Artificial Pancreas Could Help Diabetics
Diabetes artificial pancreas tech could soon be made available to people with type 1 diabetes to efficiently manage their condition.
02:30 11 January 2023
More than 100,000 people in England and Wales with type 1 diabetes could soon be offered a new technology that uses a glucose sensor under the skin to help them better manage their condition.
Health assessors said that the system, which has been designed to automatically calculate how much insulin is delivered via a pump, was the best way of controlling the medical condition, barring a cure.
Prof Partha Kar, national specialty adviser for diabetes at NHS England, said: "This technology has been proven to give the best control for managing type 1 diabetes and should make things like amputations, blindness, and kidney problems possibly a thing of the past,"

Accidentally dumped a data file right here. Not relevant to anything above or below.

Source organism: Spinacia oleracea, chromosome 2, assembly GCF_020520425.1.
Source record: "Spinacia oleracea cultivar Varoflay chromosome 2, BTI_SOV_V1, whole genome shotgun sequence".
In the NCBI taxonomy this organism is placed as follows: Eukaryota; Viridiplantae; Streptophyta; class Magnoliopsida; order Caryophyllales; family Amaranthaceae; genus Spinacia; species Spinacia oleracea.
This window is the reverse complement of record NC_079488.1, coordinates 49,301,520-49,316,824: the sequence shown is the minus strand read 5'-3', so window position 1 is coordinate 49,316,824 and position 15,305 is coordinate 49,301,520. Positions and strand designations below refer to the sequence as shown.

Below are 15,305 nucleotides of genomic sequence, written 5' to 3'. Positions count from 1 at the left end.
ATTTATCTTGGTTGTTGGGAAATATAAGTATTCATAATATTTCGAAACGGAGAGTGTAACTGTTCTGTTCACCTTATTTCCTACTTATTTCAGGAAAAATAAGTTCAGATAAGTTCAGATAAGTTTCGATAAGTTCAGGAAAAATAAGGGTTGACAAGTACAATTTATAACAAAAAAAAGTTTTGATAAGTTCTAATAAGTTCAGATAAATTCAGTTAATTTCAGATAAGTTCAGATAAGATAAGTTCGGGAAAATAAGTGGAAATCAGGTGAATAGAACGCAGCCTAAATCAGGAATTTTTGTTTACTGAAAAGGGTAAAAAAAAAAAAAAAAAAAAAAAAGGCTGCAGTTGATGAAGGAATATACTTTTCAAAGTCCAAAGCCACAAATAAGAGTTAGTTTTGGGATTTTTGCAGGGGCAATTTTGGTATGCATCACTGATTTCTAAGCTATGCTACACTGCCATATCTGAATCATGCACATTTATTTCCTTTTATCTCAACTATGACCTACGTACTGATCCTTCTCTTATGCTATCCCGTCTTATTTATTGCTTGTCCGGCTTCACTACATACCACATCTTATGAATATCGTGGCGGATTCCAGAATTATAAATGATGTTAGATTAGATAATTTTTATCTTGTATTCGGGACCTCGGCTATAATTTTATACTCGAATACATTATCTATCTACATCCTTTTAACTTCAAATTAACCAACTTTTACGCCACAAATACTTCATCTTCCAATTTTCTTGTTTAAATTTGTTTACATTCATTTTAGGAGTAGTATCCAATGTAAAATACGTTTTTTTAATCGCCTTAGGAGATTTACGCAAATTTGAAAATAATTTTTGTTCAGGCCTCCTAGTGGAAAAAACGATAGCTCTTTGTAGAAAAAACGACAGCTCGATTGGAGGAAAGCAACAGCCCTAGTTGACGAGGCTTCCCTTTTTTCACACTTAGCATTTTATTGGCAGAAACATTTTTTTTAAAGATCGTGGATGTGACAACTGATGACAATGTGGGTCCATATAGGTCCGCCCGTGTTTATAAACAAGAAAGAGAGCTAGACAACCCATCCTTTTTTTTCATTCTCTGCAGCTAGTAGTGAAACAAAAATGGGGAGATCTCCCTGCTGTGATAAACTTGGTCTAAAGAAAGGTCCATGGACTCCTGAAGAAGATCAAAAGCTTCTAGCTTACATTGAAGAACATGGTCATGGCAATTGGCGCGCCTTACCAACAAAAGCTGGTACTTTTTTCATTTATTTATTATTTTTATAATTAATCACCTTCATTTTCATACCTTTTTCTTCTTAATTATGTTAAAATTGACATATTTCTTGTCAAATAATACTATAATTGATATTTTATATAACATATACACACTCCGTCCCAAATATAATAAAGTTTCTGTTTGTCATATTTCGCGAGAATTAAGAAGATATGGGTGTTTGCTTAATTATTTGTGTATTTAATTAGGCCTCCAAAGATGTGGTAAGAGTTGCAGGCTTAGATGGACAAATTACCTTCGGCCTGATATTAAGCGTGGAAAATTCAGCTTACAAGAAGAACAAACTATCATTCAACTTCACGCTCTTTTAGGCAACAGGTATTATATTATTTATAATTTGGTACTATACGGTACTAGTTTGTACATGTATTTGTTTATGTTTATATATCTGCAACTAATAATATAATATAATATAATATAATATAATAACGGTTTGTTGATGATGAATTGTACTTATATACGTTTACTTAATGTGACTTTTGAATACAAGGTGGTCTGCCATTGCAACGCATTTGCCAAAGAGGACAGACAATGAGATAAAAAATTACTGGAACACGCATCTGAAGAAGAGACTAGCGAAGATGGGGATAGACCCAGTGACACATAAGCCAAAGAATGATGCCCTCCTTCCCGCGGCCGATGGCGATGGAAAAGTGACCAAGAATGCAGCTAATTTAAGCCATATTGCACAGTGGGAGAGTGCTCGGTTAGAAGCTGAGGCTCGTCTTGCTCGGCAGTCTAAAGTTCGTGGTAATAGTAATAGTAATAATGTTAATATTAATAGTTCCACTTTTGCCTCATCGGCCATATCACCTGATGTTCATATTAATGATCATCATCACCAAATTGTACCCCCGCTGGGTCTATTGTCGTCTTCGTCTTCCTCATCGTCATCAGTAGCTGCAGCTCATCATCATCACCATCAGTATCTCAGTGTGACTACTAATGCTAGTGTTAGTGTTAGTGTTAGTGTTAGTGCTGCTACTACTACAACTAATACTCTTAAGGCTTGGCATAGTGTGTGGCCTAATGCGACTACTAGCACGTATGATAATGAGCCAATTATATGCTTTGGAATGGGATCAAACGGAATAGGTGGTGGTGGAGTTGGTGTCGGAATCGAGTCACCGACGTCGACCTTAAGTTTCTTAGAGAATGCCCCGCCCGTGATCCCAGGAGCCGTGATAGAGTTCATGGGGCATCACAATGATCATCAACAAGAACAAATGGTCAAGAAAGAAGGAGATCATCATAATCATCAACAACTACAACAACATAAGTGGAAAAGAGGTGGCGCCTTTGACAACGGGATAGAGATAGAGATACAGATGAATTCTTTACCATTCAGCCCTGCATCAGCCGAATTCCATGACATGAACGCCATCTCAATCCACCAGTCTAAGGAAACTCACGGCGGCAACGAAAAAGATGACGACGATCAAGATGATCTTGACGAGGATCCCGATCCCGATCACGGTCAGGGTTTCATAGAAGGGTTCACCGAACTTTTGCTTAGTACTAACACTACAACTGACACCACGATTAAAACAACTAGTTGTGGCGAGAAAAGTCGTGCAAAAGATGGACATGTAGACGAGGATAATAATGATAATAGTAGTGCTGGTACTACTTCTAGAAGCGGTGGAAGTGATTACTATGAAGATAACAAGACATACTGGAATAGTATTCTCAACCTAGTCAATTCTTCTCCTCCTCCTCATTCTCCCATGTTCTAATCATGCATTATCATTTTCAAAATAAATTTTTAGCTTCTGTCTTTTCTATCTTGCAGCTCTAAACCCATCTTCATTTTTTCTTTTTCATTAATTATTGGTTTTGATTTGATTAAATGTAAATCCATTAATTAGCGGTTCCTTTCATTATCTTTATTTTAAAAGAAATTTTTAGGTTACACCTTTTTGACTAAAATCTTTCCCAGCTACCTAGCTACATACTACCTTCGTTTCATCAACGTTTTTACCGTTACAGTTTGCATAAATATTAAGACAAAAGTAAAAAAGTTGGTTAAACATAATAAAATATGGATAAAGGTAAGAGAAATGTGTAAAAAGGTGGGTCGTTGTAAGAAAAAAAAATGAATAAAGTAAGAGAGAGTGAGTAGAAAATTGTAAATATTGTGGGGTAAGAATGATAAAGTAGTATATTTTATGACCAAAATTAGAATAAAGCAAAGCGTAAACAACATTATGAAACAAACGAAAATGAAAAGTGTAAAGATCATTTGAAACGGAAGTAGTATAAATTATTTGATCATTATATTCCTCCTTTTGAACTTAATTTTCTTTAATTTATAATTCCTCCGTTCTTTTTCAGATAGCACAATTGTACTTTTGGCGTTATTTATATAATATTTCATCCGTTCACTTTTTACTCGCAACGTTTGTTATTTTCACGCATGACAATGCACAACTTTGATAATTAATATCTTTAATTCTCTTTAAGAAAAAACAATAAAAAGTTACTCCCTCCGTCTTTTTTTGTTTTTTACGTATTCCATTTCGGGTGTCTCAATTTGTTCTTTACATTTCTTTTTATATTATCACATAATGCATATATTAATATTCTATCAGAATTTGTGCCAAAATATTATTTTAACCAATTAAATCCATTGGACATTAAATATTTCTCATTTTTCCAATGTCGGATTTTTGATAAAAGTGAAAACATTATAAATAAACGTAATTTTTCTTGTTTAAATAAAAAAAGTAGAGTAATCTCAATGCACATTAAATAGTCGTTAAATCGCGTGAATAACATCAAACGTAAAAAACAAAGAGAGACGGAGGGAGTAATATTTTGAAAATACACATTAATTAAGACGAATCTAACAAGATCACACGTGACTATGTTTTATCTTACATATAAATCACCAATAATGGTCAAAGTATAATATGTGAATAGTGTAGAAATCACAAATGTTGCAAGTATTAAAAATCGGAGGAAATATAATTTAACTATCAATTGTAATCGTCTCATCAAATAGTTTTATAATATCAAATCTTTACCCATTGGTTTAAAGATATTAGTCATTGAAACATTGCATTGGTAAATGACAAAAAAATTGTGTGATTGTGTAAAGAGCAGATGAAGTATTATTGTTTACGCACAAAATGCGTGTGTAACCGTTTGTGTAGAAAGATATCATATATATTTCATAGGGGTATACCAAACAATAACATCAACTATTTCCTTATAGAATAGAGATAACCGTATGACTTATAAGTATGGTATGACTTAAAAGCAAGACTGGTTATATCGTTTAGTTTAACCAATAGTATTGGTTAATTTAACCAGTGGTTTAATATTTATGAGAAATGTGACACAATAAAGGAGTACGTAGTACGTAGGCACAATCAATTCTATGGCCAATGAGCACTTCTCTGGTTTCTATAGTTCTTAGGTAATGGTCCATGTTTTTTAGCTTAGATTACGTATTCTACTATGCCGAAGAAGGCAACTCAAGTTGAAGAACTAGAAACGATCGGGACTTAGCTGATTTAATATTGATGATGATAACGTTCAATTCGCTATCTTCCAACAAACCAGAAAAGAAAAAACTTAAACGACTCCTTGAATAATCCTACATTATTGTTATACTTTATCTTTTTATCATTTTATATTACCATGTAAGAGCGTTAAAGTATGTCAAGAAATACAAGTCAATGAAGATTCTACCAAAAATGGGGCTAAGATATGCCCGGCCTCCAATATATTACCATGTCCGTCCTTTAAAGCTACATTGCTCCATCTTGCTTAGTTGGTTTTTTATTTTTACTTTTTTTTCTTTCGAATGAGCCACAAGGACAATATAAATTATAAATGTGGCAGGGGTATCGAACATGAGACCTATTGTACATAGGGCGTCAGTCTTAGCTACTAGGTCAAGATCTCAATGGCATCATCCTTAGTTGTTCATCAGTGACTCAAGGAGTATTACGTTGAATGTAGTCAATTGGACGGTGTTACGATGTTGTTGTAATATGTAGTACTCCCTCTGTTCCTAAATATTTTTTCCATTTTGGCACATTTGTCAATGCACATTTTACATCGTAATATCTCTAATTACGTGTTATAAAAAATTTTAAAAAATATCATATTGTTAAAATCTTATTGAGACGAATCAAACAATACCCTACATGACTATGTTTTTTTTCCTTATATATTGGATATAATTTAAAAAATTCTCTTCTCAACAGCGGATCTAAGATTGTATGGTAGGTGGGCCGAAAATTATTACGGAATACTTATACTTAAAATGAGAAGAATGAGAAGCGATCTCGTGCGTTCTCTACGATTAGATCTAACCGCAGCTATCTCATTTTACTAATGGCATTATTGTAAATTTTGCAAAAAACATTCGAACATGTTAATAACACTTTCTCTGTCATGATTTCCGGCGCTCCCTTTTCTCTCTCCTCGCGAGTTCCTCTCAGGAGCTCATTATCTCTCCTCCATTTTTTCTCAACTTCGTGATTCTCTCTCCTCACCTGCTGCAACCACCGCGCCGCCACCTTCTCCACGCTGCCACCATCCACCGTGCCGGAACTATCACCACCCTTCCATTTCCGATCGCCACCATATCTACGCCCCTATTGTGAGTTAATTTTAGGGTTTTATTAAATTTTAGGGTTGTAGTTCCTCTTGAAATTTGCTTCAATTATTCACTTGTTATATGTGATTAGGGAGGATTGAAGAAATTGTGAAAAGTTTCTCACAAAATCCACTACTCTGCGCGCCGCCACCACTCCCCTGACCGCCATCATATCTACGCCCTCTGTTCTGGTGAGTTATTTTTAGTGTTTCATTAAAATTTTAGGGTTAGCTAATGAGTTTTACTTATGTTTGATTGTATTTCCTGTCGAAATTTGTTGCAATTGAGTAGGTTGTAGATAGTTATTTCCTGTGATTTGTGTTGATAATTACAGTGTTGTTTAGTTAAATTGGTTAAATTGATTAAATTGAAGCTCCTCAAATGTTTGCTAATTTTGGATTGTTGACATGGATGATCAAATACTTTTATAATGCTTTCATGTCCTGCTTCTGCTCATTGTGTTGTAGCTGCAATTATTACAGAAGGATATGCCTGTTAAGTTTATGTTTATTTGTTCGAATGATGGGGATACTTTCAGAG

"The quality of life this technology gives to those using it is huge," he added.
Currently, the technology costs around £6,000 a year. However, the National Institute of Health and Care Excellence (NICE) says it wants to agree on a price for the NHS that "is fair for taxpayers."
Hilary Nathan, policy director at JDRF, the type 1 diabetes charity which has funded research into the system for many years, described the system as "a game-changing treatment at the forefront of health technology and artificial intelligence."
"It's the closest thing you can get to a working pancreas," she added.